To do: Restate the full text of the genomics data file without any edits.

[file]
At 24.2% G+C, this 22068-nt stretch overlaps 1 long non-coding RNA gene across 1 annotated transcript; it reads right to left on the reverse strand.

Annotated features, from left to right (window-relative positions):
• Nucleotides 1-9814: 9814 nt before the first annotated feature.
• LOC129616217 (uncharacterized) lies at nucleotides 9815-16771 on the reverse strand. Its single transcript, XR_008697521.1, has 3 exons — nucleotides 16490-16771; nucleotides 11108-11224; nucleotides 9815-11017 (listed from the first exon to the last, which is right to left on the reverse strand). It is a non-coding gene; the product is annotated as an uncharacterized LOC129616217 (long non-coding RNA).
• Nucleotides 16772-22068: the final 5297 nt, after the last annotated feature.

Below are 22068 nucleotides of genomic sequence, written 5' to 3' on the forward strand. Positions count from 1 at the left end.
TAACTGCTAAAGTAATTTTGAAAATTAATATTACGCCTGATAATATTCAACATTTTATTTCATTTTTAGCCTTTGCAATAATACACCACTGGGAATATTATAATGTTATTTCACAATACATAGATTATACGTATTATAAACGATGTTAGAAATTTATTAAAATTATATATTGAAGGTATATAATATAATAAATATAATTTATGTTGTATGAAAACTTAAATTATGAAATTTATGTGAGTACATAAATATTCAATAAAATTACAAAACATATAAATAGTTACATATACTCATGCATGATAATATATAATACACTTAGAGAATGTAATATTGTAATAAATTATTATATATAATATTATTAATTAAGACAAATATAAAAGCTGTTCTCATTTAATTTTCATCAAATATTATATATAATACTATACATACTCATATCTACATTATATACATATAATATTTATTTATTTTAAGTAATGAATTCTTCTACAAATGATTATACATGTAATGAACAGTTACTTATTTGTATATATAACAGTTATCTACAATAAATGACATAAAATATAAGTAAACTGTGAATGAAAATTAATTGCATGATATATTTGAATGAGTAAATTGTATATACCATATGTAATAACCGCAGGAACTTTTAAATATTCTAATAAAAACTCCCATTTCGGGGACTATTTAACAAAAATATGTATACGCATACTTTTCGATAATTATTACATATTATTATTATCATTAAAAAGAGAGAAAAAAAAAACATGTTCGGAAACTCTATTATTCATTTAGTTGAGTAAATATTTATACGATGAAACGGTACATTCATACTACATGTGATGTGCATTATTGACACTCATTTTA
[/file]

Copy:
At 24.2% G+C, this 22068-nt stretch overlaps 1 long non-coding RNA gene across 1 annotated transcript; it reads right to left on the reverse strand.

Annotated features, from left to right (window-relative positions):
• Nucleotides 1-9814: 9814 nt before the first annotated feature.
• LOC129616217 (uncharacterized) lies at nucleotides 9815-16771 on the reverse strand. Its single transcript, XR_008697521.1, has 3 exons — nucleotides 16490-16771; nucleotides 11108-11224; nucleotides 9815-11017 (listed from the first exon to the last, which is right to left on the reverse strand). It is a non-coding gene; the product is annotated as an uncharacterized LOC129616217 (long non-coding RNA).
• Nucleotides 16772-22068: the final 5297 nt, after the last annotated feature.

Below are 22068 nucleotides of genomic sequence, written 5' to 3' on the forward strand. Positions count from 1 at the left end.
TAACTGCTAAAGTAATTTTGAAAATTAATATTACGCCTGATAATATTCAACATTTTATTTCATTTTTAGCCTTTGCAATAATACACCACTGGGAATATTATAATGTTATTTCACAATACATAGATTATACGTATTATAAACGATGTTAGAAATTTATTAAAATTATATATTGAAGGTATATAATATAATAAATATAATTTATGTTGTATGAAAACTTAAATTATGAAATTTATGTGAGTACATAAATATTCAATAAAATTACAAAACATATAAATAGTTACATATACTCATGCATGATAATATATAATACACTTAGAGAATGTAATATTGTAATAAATTATTATATATAATATTATTAATTAAGACAAATATAAAAGCTGTTCTCATTTAATTTTCATCAAATATTATATATAATACTATACATACTCATATCTACATTATATACATATAATATTTATTTATTTTAAGTAATGAATTCTTCTACAAATGATTATACATGTAATGAACAGTTACTTATTTGTATATATAACAGTTATCTACAATAAATGACATAAAATATAAGTAAACTGTGAATGAAAATTAATTGCATGATATATTTGAATGAGTAAATTGTATATACCATATGTAATAACCGCAGGAACTTTTAAATATTCTAATAAAAACTCCCATTTCGGGGACTATTTAACAAAAATATGTATACGCATACTTTTCGATAATTATTACATATTATTATTATCATTAAAAAGAGAGAAAAAAAAAACATGTTCGGAAACTCTATTATTCATTTAGTTGAGTAAATATTTATACGATGAAACGGTACATTCATACTACATGTGATGTGCATTATTGACACTCATTTTA